In the most recent “Atlantic,” James Fallows examines a foreign policy conundrum in a piece called “China’s Great Leap Backward.” Fallows, who saw the rise of China as a big story many years ago, relocated his family there for several years, learned the language and became a useful guide to the Middle Kingdom’s evolution.
He reminds us that, after Mao, China little by little became more capitalist, more open, more entwined with global networks of trade, communication and science, less insular, less repressive. But. It has begun to backslide, becoming noticeably less progressive that five or ten years ago.
It is usual to attribute the reversal to the arrival of Xi Jinping whose rule has featured a Maoist cult of personality, but Fallows maintains that substantive changes began before Xi and have included a crackdown on dissent, a greater military aggressiveness, a stricter control of information and less openness to Western business, cooperation and ideas.
The open question is whether the regression will outlive Xi’s tenure. It matters a great deal since the 21st Century is likely to be dominated by the relationship of the United States and China, as the world’s two largest economies.
The TPP trade deal that Donald Trump has promised to scuttle was designed in part to align China’s neighbors with the United States and prevent China from achieving complete regional dominion. Abandoning it may hasten the day when most of Asia is under the thumb of the 800-pound panda next door.
China’s road ahead is not easy. The increasingly repressive and kleptocratic party has remained in power by promising the masses a rising standard of living in exchange for limits on personal and political freedom. But as it becomes harder to maintain economic progress that lifts more Chinese out of poverty, tens of millions are likely to question an increasingly one-sided bargain.
China experts believe that in the long run the country will have no choice but to yield to the logic of globalization which dictates more openness, technological and scientific networking and entrepreneurial cooperation, not centralization and repression. But getting there may not be half the fun and will require delicacy and deftness on both sides.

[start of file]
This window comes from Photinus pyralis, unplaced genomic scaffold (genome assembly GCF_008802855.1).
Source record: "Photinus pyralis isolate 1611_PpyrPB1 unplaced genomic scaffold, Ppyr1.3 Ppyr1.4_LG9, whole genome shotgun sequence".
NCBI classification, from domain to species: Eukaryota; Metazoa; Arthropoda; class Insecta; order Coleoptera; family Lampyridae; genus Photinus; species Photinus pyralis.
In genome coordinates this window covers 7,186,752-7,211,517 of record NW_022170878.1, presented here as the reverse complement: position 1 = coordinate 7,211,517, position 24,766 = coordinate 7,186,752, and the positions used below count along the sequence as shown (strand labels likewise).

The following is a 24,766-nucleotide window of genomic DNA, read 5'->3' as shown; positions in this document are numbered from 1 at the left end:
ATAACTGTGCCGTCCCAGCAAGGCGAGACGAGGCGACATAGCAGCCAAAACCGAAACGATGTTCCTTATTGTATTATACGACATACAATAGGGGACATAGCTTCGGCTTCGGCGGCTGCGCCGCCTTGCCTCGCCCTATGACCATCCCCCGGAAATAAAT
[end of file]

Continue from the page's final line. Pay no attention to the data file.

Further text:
And here we come to the present crux of the matter. For the next few years at least this tricky pas de deux is going to be executed by Xi and Trump, and the image that immediately springs to mind is of two scorpions in a bottle.
A business executive with considerable experience in dealing with China is quoted by Fallows as describing Xi as “a weak man who wants to look strong.” And it is suggested that the “the more grumbling he hears about his ongoing crackdown, the more ‘decisively’ he is likely to act.”
That would be alarming enough by itself, but on our side we are about to have a president who might be described in rather similar terms. That is, someone whose vanity or insecurity also prompts him to overreact, to boast and bully. They seem like a pair unlikely to play nicely together. Yet, as Fallows warns, the two powers are now entangled in complex ways — economically, scientifically, environmentally — so that “almost any measure that would ‘punish’ China” for bad behavior “would also damage the United States.”
And as a Jeffrey Goldberg interview with Henry Kissinger in the same “Atlantic” notes, when a rising power and an established power clash, a circumstance described by historians as the “Thucydides Trap,” the result can be cataclysmic. Consider the case of Athens and Sparta or the events following a peripheral assassination in 1914. In such cases each side may misstep or overreach and both sides can be destroyed.
Could a similar fatal folly occur between East and West today? Fallows warns that there is presently brewing in China a toxic combination of insecurity and aggression, but the president elect exploited similar fear and ire to achieve victory.
One can only hope that in both regimes some advisors with cooler heads will be whispering in the ears of their bellicose leaders. Trump’s NSC pick was not encouraging and his havering over Secretary of State, and some of the candidates proposed, is also disquieting.